This is not to say that LaTeX is not also flawed. In fact, one crucial thing to remember is that WYSIWYG and WYSIWYM document editors each have their own strengths and weaknesses, and it is important to therefore use the right tool for the job. Sure, it is technically possible to write a simple letter in LaTeX, but a lot of formatting commands will need to go into it before it stops looking kind of weird based on LaTeX presets. This works in much the same way as how it may technically be possible to insert lots of equations into documents in LibreOffice Writer, but that doesn't make that a good tool for that job. For example, over spring break, I typeset my CV into LaTeX because it is considered good form for undergraduate physics students to do so for the future. My CV looks a lot prettier in LaTeX than it did in LibreOffice Writer, yet I realized that if I wanted to typeset my CV to look exactly like my 1-minute format job in LibreOffice Writer, it would take so much time to format that it would not be worth the effort at all. It is quite a bit more difficult to consistently specify margins, horizontal spacing for bulleted lists, et cetera. Plus, as far as I have seen, LaTeX basically can't deal with other fonts (unless third-party packages exist), especially if lots of equations are involved.

What are some other issues with the two? Well, LibreOffice Writer requires a lot of clicking in random windows to get stuff done; by contrast, LaTeX requires typing everything, which is convenient because my hands would not have to really leave the vicinity of the keyboard, so my typing flow does not get messed up. Plus, LaTeX is a lot better at handling global properties of the document. For instance, if sections, list items, or figures are rearranged, renumbering is done automatically. That said, if local changes are made, that often takes more commands than the length of the actual content; LibreOffice Writer by contrast can easily change the style of lists or local paragraphs. Speaking of paragraphs, though, LaTeX usually adds spacing exactly as specified (such as "\vspace{0.2em}"), except for when it doesn't, like the weird blank space that I guess is done so that a new section header is not introduced at the bottom of a page with the beginning of its content relegated to the next column; LibreOffice Writer is fairly limited in the sorts of spacing it can add, but it doesn't add any other weird spacing automatically because it follows the principle of WYSIWYG and does not go by any default typesetting rules. This also applies to margins, overall document alignment, and stuff like that.

The final thing to discuss is compatibility. A lot of people say LaTeX is better than Microsoft Office or even LibreOffice because of compatibility. I think the argument for this is basically that LaTeX is available on all major platforms, while the same cannot be said for Microsoft Office; furthermore, to modify a document usually requires the same version of Microsoft Office, while LaTeX documents can be modified by any ordinary text editor. While these are all certainly true, it is also important to note that to be able to compile a LaTeX document (which is what produces a readable end result) requires that all the dependent packages be installed, which is not a guarantee in every situation.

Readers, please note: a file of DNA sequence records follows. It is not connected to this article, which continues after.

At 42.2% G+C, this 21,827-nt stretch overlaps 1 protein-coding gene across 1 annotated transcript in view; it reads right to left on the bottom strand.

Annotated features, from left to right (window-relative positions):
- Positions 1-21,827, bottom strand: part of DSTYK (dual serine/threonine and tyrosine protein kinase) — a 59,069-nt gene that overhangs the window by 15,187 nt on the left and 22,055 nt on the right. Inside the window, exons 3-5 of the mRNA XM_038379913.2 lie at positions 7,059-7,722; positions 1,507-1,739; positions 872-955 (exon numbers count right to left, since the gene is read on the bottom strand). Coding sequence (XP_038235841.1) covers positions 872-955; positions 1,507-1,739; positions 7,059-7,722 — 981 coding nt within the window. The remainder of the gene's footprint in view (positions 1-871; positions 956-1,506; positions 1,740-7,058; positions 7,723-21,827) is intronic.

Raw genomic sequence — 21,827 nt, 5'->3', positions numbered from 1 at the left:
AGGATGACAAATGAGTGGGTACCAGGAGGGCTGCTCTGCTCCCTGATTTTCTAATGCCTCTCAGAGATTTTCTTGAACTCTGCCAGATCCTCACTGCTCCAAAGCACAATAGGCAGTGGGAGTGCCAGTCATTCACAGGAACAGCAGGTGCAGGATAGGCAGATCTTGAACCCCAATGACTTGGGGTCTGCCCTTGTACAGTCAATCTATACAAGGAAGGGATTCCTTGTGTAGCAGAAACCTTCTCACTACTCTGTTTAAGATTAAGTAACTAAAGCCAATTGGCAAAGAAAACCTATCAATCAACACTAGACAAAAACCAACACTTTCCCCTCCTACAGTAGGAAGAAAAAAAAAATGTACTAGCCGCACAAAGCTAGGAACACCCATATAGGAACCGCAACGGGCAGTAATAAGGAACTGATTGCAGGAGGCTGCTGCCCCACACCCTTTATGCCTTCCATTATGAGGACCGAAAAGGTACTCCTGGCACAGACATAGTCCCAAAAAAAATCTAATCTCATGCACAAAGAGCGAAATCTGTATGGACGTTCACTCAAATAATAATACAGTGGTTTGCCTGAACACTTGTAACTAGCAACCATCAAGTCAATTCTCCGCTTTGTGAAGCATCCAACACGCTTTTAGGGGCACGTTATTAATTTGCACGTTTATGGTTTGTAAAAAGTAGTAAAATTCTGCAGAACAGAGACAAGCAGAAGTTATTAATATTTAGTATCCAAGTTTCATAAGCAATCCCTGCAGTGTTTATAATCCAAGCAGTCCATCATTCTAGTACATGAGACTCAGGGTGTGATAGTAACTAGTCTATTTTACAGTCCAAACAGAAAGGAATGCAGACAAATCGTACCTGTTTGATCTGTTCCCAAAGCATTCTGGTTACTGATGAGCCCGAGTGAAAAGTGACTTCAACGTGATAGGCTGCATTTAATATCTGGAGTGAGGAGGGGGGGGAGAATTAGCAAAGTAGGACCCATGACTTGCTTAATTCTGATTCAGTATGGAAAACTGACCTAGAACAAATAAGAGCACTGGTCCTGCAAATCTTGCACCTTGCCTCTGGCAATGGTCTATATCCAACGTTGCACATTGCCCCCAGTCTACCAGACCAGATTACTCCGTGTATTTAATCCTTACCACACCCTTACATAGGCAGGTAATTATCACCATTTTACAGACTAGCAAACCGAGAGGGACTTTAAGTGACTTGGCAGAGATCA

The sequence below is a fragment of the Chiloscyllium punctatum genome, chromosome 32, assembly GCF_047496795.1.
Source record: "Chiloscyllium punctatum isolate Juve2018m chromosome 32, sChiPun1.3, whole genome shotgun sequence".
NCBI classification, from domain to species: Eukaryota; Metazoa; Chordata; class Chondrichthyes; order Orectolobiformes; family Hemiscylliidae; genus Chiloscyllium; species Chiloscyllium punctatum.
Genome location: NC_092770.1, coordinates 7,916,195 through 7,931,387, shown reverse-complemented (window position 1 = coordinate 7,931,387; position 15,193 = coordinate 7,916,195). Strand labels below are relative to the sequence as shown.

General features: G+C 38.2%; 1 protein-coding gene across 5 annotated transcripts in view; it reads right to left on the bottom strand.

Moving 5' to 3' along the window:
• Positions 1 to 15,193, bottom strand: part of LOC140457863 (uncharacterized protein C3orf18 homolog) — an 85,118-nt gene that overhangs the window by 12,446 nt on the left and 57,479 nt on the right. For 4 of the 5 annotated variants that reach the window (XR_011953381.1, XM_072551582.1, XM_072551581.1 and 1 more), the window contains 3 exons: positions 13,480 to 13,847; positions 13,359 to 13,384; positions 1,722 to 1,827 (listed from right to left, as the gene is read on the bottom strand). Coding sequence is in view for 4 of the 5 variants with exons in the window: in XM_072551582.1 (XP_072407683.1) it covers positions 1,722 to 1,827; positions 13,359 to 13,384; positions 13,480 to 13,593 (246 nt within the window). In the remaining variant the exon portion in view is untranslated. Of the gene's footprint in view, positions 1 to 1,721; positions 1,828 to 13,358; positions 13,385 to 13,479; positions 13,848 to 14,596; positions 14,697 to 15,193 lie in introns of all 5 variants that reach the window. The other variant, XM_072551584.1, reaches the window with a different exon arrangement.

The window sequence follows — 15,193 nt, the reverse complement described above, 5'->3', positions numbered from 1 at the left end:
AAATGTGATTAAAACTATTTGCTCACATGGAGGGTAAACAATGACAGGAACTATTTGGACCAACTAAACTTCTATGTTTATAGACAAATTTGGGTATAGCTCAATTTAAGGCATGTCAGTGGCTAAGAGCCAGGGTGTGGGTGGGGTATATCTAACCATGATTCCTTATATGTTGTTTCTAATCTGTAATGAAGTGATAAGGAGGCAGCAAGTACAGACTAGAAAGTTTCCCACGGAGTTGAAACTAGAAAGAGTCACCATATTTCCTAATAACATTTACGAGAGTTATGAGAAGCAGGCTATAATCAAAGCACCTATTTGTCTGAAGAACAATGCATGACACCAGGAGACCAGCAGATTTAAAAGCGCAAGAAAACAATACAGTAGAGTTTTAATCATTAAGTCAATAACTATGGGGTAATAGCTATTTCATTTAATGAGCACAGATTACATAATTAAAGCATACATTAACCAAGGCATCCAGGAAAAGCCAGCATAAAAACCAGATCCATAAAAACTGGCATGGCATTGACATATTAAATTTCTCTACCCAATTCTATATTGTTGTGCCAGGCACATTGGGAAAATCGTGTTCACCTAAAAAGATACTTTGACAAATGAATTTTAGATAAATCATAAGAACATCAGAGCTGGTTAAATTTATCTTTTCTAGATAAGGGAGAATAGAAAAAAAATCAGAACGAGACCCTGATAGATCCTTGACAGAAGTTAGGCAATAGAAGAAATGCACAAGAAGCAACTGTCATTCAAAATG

So what's the verdict then? I guess what I really want is some sort of nice hybrid document editor where I can easily switch between WYSIWYG and WYSIWYM. I want to be able to easily choose one right before I start creating a document, so that the document's initial formatting is chosen appropriately. Then, the WYSIWYM-style code should be editable, with the initial formatting reflected there. If I want to add equations and manually specify spacing, I should be able to do that. Meanwhile, if I want to write like I do in LibreOffice writer and be able to modify bulleting formatting through a GUI without writing a bunch of complicated commands, I should be able to do that too. Maybe this is just an unattainable pipe dream, and maybe the WYSIWYG and WYSIWYM philosophies of document editing are fundamentally in conflict, but I can dream, can't I? In the meantime, though, I'm going to use whichever document editor seems more appropriate for the purpose, and for me, that is going to be LaTeX more than LibreOffice. I can certainly say though that I have come to appreciate the nuances of each more, and I can now say that the reason for physics journals requiring LaTeX in a particular format instead of Microsoft Word or LibreOffice Writer templates is a lot more subtle (and perhaps a bit more debatable) than just the fact that LaTeX is made for handling equations. But that could be wrong too; it is entirely possible that this was ultimately an unfair, biased comparison (and it probably was), and that if physics journals had spent as much time and effort creating Microsoft Word/LibreOffice Writer templates to look the same as their LaTeX templates, then I wouldn't be complaining about the former.

No comments:

Post a Comment